The University of Saskatchewan’s main campus is situated on Treaty 6 Territory and the Homeland of the Métis.

Tropical night controversy brings cultural misappropriation to U of S

By in Features/News

The University of Saskatchewan Arts and Science Student Union has come under fire from students who felt that the group’s Hawaiian night fundraiser is a case of cultural misappropriation.

The event’s theme, which has since been changed to “Tropical night,” drew criticism from students for being insensitive to Indigenous Hawaiian culture.

“They had this idea that it’s cold, it’s winter, so let’s do something to warm people up, so they came forward with the idea of ‘Tropical night’ and I was kind of uncomfortable,” said Melissa Gan, Arts and Science representative on University Students’ Council. “When the event was released to the public as ‘Hawaiian night,’ that was definitely cultural appropriation.”

The event’s posters originally featured a 1950s image of a female tourist surfing in a bikini and wearing a Hawaiian flower necklace known as a lei, a portayal which many Indigenous Hawaiians feel oversimplifies and misrepresents their culture. A second version of the posters, which replaced the original image with a palm tree, were also altered to remove the word “aloha,” a term that some feel represents a commercialization of Hawaiian culture.

Katie Kamelamela, a PhD student at the University of Hawaii, was video-called into a meeting between the ASSU and members of the U of S Department of Native Studies. Kamelamela said that these tourist images were a mechanism to erase Indigenous culture on the Hawaiian islands. The sexualization of Kanaka Maoli — native Hawaiian — men and women, is still a particularly contentious issue.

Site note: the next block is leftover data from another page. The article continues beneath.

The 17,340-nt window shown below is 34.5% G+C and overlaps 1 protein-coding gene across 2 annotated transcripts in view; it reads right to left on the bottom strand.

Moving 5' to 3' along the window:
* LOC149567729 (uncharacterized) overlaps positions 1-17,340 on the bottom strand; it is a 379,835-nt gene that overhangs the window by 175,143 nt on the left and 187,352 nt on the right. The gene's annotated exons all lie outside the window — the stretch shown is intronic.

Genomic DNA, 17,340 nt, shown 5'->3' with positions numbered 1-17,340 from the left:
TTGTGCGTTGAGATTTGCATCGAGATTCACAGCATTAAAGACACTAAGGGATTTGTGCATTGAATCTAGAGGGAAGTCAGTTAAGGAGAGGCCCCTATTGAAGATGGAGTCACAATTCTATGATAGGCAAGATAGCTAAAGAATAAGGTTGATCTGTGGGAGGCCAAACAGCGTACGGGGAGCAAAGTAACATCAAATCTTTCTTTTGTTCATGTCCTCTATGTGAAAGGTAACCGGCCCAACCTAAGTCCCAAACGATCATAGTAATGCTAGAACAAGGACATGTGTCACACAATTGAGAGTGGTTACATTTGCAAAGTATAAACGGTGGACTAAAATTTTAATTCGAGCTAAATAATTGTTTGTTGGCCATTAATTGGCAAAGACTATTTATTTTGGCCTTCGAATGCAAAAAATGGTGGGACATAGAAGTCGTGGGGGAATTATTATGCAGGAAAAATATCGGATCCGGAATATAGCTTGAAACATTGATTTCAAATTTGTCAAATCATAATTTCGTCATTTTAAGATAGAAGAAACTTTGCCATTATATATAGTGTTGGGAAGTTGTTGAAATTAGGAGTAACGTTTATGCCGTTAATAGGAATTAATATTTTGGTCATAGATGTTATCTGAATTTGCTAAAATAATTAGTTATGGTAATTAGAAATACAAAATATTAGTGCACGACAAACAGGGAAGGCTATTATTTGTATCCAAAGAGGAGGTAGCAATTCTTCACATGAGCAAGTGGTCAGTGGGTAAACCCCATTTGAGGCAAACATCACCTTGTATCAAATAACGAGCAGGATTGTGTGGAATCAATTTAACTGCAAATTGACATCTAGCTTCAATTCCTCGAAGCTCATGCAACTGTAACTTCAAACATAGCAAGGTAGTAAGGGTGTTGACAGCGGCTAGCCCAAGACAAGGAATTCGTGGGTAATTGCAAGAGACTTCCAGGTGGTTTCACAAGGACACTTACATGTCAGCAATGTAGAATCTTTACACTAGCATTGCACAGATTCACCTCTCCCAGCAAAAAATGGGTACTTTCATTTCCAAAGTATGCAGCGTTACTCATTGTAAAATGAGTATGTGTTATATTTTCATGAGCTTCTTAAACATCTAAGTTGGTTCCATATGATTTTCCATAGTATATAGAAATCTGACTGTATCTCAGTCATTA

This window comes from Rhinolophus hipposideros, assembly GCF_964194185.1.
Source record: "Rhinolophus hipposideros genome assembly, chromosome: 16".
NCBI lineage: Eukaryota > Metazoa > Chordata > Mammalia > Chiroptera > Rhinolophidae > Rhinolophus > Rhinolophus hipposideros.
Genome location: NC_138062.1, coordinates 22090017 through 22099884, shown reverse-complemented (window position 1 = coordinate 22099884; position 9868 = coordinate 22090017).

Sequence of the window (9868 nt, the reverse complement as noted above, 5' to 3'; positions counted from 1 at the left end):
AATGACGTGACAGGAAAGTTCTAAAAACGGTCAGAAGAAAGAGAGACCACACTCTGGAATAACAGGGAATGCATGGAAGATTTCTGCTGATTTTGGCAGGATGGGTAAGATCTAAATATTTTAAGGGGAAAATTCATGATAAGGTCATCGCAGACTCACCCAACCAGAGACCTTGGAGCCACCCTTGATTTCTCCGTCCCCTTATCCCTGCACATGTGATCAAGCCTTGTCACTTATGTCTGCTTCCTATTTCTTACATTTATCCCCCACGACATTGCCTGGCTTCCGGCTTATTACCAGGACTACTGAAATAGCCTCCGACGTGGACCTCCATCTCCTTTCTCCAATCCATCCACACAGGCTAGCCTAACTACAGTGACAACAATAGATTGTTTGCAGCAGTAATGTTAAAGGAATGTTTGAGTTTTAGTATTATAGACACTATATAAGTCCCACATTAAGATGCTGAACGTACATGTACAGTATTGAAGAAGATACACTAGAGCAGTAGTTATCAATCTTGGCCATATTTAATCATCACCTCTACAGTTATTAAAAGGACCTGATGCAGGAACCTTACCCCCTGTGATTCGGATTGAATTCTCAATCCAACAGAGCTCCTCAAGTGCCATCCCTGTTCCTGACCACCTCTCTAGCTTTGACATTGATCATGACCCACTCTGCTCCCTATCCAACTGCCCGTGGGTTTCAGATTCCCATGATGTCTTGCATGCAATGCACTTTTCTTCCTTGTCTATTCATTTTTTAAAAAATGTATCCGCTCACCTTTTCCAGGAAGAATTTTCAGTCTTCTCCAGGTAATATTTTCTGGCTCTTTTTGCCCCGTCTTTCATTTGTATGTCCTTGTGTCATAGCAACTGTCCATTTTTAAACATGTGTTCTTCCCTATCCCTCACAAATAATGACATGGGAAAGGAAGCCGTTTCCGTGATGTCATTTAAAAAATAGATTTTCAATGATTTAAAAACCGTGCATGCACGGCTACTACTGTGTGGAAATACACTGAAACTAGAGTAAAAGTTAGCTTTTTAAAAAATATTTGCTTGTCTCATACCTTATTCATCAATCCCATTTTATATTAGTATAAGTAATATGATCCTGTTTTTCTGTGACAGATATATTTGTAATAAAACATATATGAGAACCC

ASSU President Samantha Gauvin said the event’s theme was not meant to offend anyone.

[column size=one_third position=first ]
The first poster was met with criticisms of perpetuating Hawaiian stereotypes through the depiction of a woman wearing lei and surfing.
The first poster was met with criticisms of perpetuating Hawaiian stereotypes through the depiction of a woman wearing lei and surfing.
[/column][column size=one_third position=middle]
Now changed to ‘Tropical Night,’ the ASSU was told to remove the word “aloha” to avoid cultural misappropriation.
Now changed to ‘Tropical Night,’ the ASSU was told to remove the word “aloha” to avoid cultural misappropriation.
[/column][column size=one_third position=last ]
The final poster for the ASSU ‘Tropical night’ with “aloha” removed.
The final poster for the ASSU ‘Tropical night’ with “aloha” removed.